Everyone in this movie is fighting to survive. Ashitaka is the last prince of his people, and for their sake as much as his own, he does not want to die. The forest gods are the last of their kind, and the forest is their home and a source of strength and vitality. Eboshi’s people were all scorned by society; she creates Iron Town as a safe space for them, and they thankfully, loyally help her achieve her own goals. I can understand and sympathize with them without always necessarily condoning their actions.

Let me put it to you this way: in The Lorax (the 1972 television adaptation), the Onceler asks several very important questions. “What do you want? I should shut down my factory? Fire a hundred thousand workers? Is that good economics? Is that sound for the country?” To which the Lorax replies, “I see your point, but I wouldn’t know the answer.” That is the only other environmental “movie” that seems to realize that there are two sides to every debate, and Princess Mononoke takes it even further by actual making the human “villain” a fully fleshed-out and sympathetic character.

A human being, so to speak.

 

The animation is gorgeous, as the rare bits of computer animation perfectly compliment the cel-shaded, traditionally hand-drawn and painted style. The amount of detail is astounding, especially in the background and scenery; every rock and blade of grass looks different from every other. The action scenes are fluid, making up for the fact that Ashitaka is a calm, relatively reserved character only occasionally prone to real anger.

 

The English voice cast is very well-chosen, and the English script, brought to us by Neil Gaiman, relays the story well without incorporating a lot of local references that would confuse an American audience. Sub enthusiasts might fight me on that point, but some changes have to be made when translating this to a different audience, and if you don’t like it, the original Japanese version is right there for your viewing pleasure.

The Japanese cast is stellar, of course, but I have to appreciate the effort it took to bring this movie stateside. However you feel about English dubbed anime and movies, you can’t deny that it serves as a fitting introduction to the genre for newcomers.

The music…what can I even say about it? It’s Joe Hisaishi. He scores most of Hayao Miyazaki’s movies, and they always seem to fit perfectly.

The plot is not eye-rollingly preachy and pretentious. It’s subtler than its friends and neighbors, especially those of the late 90’s; it doesn’t talk down to you or wag its finger disapprovingly, as it ironically kills God knows how many trees just to bring its message to life. It doesn’t give us a villain who is completely greedy and evil, sometimes just for the joy of being evil.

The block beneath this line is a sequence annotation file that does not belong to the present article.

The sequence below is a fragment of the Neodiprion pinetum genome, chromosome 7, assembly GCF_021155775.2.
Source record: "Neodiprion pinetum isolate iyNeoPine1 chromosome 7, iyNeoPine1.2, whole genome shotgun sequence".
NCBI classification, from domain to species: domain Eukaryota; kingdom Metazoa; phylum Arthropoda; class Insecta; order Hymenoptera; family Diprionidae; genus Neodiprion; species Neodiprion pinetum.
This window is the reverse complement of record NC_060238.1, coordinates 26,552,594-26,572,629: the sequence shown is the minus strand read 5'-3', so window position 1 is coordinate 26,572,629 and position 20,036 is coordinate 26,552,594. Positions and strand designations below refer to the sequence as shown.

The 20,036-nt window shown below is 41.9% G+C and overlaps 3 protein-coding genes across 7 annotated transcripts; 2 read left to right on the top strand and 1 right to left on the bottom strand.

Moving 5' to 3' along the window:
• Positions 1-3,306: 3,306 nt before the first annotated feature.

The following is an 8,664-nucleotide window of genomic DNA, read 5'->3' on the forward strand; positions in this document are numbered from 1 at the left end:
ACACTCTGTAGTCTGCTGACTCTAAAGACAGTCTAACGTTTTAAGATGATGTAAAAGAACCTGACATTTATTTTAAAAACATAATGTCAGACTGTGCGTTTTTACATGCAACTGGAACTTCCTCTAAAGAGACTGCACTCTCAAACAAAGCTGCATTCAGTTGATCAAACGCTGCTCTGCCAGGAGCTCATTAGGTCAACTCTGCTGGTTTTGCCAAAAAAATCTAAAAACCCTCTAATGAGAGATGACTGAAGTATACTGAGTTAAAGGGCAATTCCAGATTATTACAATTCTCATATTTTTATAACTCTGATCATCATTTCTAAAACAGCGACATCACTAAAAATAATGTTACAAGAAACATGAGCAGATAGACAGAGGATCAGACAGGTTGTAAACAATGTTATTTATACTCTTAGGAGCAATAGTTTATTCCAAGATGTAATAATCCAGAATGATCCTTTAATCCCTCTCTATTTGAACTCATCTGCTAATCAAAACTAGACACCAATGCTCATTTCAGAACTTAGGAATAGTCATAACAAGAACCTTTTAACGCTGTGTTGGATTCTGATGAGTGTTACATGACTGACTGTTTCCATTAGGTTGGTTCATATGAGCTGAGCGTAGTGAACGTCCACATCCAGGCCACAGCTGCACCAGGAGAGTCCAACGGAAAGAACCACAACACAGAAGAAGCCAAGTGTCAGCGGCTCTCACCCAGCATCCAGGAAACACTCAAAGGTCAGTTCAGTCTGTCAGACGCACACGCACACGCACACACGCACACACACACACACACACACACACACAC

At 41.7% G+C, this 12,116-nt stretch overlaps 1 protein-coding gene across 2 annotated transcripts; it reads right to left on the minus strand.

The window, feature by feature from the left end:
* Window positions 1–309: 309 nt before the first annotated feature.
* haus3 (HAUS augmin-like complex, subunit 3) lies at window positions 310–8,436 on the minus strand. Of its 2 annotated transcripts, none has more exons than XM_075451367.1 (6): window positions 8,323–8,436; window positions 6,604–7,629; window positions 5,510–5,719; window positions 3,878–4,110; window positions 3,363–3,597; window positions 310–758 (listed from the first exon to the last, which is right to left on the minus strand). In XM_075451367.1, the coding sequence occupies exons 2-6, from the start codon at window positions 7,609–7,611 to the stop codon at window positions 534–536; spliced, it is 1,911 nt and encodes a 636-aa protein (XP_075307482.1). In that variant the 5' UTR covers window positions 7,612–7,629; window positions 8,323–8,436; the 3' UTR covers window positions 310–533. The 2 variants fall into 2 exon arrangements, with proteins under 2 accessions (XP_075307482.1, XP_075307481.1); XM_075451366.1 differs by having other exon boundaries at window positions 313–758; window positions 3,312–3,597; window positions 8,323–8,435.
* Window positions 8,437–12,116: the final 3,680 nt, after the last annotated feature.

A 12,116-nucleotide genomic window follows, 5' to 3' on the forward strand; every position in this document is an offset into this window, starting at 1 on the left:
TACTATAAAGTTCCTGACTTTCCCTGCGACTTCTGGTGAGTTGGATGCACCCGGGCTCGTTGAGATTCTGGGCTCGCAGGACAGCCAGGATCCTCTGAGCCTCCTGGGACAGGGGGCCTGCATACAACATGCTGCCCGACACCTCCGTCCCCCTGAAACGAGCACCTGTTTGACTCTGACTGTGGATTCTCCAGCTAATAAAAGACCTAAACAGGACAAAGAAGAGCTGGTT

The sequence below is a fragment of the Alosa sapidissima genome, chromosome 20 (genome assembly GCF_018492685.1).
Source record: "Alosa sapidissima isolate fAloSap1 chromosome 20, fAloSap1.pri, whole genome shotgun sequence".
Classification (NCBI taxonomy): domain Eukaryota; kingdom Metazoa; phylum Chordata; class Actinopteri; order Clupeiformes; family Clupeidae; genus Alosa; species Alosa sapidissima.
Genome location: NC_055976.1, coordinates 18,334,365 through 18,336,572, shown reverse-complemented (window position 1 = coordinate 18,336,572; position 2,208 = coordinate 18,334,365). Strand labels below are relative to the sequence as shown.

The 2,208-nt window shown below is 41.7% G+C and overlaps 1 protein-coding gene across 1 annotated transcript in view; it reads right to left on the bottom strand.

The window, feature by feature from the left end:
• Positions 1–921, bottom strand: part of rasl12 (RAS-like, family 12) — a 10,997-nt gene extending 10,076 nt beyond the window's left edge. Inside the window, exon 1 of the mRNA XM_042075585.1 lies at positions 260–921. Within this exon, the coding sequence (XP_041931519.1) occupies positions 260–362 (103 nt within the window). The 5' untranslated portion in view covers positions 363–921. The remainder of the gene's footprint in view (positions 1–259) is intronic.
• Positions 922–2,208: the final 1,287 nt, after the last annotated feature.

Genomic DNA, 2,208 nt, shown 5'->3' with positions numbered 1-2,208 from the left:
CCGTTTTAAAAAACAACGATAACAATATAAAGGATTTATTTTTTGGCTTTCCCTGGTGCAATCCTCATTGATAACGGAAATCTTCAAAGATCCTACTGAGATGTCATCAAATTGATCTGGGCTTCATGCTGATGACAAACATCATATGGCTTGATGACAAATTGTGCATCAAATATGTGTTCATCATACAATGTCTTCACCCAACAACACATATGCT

Jigo probably comes the closest to being a “typical” bad guy, but even then, he’s so likable. He is basically the Onceler if he had been a side character, rather than the main antagonist.

San is not the strongest or most commanding person, but she is young and trying to find her way in the world. Both she and Eboshi are fascinating, whether as female characters or characters in general, and they fight tooth and nail for what they believe in. Miyazaki sure came a long way as a feminist since Nausicaawho I would argue is more of an idealized Mary Sue and sacrificial lamb, rather than an actual character.

 

San and Eboshi are flawed, but extremely compelling and admirable.

This movie is just amazing to me, and it makes me sad that it is less known and less appreciated than something like Spirited Away. Granted, that is a great movie and definitely more family-oriented (Princess Mononoke, by contrast, features several men getting their heads shot clean off with arrows, and one unfortunate gentleman who loses both of his arms that way), but it’s not nearly as profound and compelling. It’s a pretty safe, tried-and-true story format with enough “weirdness” sprinkled over it to make it interesting.

Princess Mononoke‘s basic plot isn’t unknown to us either (man tries to save the forest…as well as the people trying to tear it down?), but it isn’t exactly here to make you feel comfortable. It doesn’t point fingers at you in the same way something like James Cameron’s Avatar or Kevin Costner’s Dances with Wolves would, but neither does it try to placate you and dumb down its message like the 2012 Illumination Entertainment abomination The Lorax. It simply presents an epic, interesting story with two equal and opposing sides, and more readily allows you to take away what you will from it. The conflict is on a smaller scale than some environmental stories, but it feels no less important to the greater world because of its potential consequences.